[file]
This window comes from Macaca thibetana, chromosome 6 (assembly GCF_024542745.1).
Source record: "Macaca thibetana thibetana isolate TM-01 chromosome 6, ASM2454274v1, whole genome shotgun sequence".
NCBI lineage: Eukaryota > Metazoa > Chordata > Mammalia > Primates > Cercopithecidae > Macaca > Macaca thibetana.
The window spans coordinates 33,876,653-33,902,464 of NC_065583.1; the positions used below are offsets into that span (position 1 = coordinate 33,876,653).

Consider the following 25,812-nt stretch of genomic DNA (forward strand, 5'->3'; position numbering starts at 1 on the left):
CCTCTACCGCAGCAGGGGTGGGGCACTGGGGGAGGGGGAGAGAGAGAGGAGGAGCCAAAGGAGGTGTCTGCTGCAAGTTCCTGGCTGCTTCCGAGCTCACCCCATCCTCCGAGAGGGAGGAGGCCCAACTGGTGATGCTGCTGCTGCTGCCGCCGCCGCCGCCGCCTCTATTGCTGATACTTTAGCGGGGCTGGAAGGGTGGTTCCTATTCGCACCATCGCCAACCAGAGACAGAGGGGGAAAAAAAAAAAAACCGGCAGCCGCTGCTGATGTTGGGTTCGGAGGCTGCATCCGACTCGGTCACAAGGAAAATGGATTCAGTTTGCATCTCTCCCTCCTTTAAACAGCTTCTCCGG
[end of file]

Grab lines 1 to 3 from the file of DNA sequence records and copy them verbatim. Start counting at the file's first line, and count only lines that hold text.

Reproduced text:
This window comes from Macaca thibetana, chromosome 6 (assembly GCF_024542745.1).
Source record: "Macaca thibetana thibetana isolate TM-01 chromosome 6, ASM2454274v1, whole genome shotgun sequence".
NCBI lineage: Eukaryota > Metazoa > Chordata > Mammalia > Primates > Cercopithecidae > Macaca > Macaca thibetana.